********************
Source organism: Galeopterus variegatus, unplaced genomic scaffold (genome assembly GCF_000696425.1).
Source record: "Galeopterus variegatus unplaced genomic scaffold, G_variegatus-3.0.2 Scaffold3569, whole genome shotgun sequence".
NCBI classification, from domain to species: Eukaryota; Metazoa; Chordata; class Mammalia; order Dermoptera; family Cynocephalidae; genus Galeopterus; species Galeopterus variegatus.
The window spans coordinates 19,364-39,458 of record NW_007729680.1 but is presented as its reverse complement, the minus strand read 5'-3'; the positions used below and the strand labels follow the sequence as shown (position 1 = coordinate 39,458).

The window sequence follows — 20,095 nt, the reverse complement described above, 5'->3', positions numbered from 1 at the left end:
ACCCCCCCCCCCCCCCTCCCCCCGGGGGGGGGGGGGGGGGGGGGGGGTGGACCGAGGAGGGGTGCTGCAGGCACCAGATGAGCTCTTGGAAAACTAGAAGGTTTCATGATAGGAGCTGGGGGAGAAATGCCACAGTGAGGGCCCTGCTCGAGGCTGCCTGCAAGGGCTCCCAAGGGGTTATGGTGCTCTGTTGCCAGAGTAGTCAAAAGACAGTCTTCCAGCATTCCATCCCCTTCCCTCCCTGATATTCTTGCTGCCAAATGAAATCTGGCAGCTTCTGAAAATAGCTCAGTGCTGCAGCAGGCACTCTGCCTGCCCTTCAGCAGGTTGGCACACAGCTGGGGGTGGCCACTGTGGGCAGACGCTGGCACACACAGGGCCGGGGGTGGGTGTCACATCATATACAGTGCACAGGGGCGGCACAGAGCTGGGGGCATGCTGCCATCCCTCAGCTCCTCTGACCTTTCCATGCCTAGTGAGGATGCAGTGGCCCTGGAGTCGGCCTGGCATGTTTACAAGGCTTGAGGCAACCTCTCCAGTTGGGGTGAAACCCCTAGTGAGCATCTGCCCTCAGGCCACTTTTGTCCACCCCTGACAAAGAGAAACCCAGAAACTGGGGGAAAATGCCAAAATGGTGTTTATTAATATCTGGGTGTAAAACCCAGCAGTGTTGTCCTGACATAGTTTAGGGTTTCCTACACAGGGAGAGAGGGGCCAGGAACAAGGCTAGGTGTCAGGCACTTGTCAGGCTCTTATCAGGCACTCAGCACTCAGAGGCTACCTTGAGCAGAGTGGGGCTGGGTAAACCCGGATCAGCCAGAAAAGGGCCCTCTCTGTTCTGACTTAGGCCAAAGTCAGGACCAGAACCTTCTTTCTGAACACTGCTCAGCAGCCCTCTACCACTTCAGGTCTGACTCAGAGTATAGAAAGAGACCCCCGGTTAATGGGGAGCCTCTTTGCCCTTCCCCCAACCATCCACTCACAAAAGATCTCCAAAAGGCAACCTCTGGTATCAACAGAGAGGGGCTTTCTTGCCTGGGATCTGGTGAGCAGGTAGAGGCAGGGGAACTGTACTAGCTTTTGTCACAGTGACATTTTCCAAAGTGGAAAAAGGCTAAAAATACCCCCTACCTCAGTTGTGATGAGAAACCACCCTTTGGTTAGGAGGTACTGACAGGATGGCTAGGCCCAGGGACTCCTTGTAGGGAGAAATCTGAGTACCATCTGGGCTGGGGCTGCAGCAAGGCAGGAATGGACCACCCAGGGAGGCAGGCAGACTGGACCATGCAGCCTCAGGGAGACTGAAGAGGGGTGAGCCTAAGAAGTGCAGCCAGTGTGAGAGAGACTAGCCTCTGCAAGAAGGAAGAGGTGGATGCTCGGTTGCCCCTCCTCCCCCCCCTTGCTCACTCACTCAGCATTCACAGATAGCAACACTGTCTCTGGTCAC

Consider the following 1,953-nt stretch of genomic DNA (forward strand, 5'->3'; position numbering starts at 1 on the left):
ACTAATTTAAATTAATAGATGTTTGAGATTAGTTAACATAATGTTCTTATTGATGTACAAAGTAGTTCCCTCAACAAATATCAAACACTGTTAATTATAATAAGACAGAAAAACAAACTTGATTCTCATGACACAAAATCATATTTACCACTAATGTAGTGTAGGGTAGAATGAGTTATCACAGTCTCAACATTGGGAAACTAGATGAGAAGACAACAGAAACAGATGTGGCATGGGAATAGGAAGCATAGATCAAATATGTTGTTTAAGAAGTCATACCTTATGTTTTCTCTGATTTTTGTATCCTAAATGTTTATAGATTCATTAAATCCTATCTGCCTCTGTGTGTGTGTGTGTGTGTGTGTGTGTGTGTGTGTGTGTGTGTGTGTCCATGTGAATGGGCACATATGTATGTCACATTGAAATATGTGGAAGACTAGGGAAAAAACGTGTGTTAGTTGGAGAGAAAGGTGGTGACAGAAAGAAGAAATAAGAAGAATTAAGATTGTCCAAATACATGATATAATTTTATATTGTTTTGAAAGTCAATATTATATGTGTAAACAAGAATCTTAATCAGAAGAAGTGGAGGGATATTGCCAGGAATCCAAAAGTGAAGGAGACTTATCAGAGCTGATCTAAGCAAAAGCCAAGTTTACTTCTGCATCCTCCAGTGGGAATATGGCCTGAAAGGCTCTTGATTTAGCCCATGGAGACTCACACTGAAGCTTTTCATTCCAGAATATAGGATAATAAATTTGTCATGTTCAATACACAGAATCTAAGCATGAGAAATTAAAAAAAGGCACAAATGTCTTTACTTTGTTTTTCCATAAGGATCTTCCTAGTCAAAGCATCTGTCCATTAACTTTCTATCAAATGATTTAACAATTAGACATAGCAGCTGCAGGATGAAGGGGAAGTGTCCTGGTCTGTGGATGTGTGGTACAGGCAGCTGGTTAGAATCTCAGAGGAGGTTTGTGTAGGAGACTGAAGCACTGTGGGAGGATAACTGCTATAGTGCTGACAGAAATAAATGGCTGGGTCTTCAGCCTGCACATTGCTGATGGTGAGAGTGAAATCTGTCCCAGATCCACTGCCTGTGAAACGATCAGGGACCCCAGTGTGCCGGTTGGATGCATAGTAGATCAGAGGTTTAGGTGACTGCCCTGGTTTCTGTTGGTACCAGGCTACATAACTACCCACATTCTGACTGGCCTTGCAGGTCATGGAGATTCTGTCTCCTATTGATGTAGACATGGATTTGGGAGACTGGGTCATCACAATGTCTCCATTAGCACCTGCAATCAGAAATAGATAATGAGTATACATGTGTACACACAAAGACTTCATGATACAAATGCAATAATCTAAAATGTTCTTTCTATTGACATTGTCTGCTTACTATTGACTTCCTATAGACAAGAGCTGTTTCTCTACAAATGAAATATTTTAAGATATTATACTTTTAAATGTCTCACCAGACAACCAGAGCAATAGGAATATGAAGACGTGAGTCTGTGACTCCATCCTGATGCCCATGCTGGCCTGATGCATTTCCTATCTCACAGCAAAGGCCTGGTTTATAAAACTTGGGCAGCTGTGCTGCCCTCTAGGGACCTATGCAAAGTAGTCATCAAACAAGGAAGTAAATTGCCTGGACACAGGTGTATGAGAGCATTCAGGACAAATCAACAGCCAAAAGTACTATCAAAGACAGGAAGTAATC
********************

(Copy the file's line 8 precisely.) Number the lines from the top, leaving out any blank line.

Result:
ACTAATTTAAATTAATAGATGTTTGAGATTAGTTAACATAATGTTCTTATTGATGTACAAAGTAGTTCCCTCAACAAATATCAAACACTGTTAATTATAATAAGACAGAAAAACAAACTTGATTCTCATGACACAAAATCATATTTACCACTAATGTAGTGTAGGGTAGAATGAGTTATCACAGTCTCAACATTGGGAAACTAGATGAGAAGACAACAGAAACAGATGTGGCATGGGAATAGGAAGCATAGATCAAATATGTTGTTTAAGAAGTCATACCTTATGTTTTCTCTGATTTTTGTATCCTAAATGTTTATAGATTCATTAAATCCTATCTGCCTCTGTGTGTGTGTGTGTGTGTGTGTGTGTGTGTGTGTGTGTGTGTGTGTCCATGTGAATGGGCACATATGTATGTCACATTGAAATATGTGGAAGACTAGGGAAAAAACGTGTGTTAGTTGGAGAGAAAGGTGGTGACAGAAAGAAGAAATAAGAAGAATTAAGATTGTCCAAATACATGATATAATTTTATATTGTTTTGAAAGTCAATATTATATGTGTAAACAAGAATCTTAATCAGAAGAAGTGGAGGGATATTGCCAGGAATCCAAAAGTGAAGGAGACTTATCAGAGCTGATCTAAGCAAAAGCCAAGTTTACTTCTGCATCCTCCAGTGGGAATATGGCCTGAAAGGCTCTTGATTTAGCCCATGGAGACTCACACTGAAGCTTTTCATTCCAGAATATAGGATAATAAATTTGTCATGTTCAATACACAGAATCTAAGCATGAGAAATTAAAAAAAGGCACAAATGTCTTTACTTTGTTTTTCCATAAGGATCTTCCTAGTCAAAGCATCTGTCCATTAACTTTCTATCAAATGATTTAACAATTAGACATAGCAGCTGCAGGATGAAGGGGAAGTGTCCTGGTCTGTGGATGTGTGGTACAGGCAGCTGGTTAGAATCTCAGAGGAGGTTTGTGTAGGAGACTGAAGCACTGTGGGAGGATAACTGCTATAGTGCTGACAGAAATAAATGGCTGGGTCTTCAGCCTGCACATTGCTGATGGTGAGAGTGAAATCTGTCCCAGATCCACTGCCTGTGAAACGATCAGGGACCCCAGTGTGCCGGTTGGATGCATAGTAGATCAGAGGTTTAGGTGACTGCCCTGGTTTCTGTTGGTACCAGGCTACATAACTACCCACATTCTGACTGGCCTTGCAGGTCATGGAGATTCTGTCTCCTATTGATGTAGACATGGATTTGGGAGACTGGGTCATCACAATGTCTCCATTAGCACCTGCAATCAGAAATAGATAATGAGTATACATGTGTACACACAAAGACTTCATGATACAAATGCAATAATCTAAAATGTTCTTTCTATTGACATTGTCTGCTTACTATTGACTTCCTATAGACAAGAGCTGTTTCTCTACAAATGAAATATTTTAAGATATTATACTTTTAAATGTCTCACCAGACAACCAGAGCAATAGGAATATGAAGACGTGAGTCTGTGACTCCATCCTGATGCCCATGCTGGCCTGATGCATTTCCTATCTCACAGCAAAGGCCTGGTTTATAAAACTTGGGCAGCTGTGCTGCCCTCTAGGGACCTATGCAAAGTAGTCATCAAACAAGGAAGTAAATTGCCTGGACACAGGTGTATGAGAGCATTCAGGACAAATCAACAGCCAAAAGTACTATCAAAGACAGGAAGTAATC